Facebook chief executive Mark Zuckerberg pledged Tuesday to hold public discussions in 2019 “about the future of technology in society,” a reflection of mounting apprehensions — among regulators and web users alike — with the social-networking giant and its peers in Silicon Valley.

In a note posted to his personal Facebook page, Zuckerberg said he plans to convene experts and others every few weeks, with the goal of exploring “the opportunities, the challenges, the hopes, and the anxieties” posed by the tech industry. Some of the early issues he identified include the arrival of artificial intelligence, which could displace workers from their jobs, and the role of Web companies to serve as “gatekeepers” of online speech.

"I'm an engineer, and I used to just build out my ideas and hope they'd mostly speak for themselves,” Zuckerberg said. “But given the importance of what we do, that doesn't cut it anymore. So I'm going to put myself out there more than I've been comfortable with and engage more in some of these debates about the future, the trade-offs we face, and where we want to go."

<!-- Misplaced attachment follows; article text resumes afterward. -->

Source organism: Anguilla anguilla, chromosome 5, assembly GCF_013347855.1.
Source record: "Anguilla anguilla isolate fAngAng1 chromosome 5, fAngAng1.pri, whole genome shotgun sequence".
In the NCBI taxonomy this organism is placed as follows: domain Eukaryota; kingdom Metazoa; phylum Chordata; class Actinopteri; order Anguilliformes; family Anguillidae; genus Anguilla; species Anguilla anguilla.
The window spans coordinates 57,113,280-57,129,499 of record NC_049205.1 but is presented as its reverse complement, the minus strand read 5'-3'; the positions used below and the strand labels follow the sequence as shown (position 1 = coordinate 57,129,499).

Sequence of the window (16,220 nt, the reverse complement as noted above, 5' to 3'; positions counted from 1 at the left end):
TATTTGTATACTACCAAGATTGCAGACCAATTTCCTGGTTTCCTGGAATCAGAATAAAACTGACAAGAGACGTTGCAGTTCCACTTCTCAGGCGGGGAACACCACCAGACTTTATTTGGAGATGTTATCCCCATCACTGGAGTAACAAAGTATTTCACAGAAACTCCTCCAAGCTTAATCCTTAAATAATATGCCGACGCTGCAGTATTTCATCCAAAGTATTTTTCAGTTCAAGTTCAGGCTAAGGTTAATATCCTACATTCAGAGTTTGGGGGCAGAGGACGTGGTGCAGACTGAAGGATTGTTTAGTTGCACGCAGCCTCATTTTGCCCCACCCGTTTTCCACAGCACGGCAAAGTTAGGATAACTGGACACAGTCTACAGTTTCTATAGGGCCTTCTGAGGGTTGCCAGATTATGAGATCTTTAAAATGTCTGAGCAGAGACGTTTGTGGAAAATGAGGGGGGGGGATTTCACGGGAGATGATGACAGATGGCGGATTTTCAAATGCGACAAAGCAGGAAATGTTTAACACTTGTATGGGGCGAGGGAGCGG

For Zuckerberg, who has set an annual personal goal for himself since 2009, the moment of introspection comes a year after the social-networking giant faced a barrage of criticism worldwide about its business practices — including on Capitol Hill, where lawmakers forced the Facebook chief to testify for the first time in 2018.

Multiple privacy scandals wracked the tech giant during the year, resulting in government investigations while souring Facebook’s stock price at times in the eyes of shareholders on Wall Street. Some users opted to quit Facebook entirely, fearing that the company knows too much about them.

At the same time, Facebook has continued to grapple with malicious actors who seek to harm its users — including those who deliberately spread falsehoods online or target users on the basis of their race, gender or other identifying traits. Zuckerberg began 2018 by announcing that his goal was “fixing” those very issues, two years after Russian agents took to Facebook and other sites to spread disinformation, disrupt U.S. democracy and try to help elect Donald Trump. Although Facebook made some strides — tightening its policies while hiring new staff members to spot abuse — the company has faced continued criticism from policymakers, including Congress, which has demanded Facebook take more swift action.

“Facebook is a different company now than it was a couple of years ago because of a much greater focus on these questions,” Zuckerberg said in his note Tuesday. “These issues are complex and we will continue focusing on them for years to come.”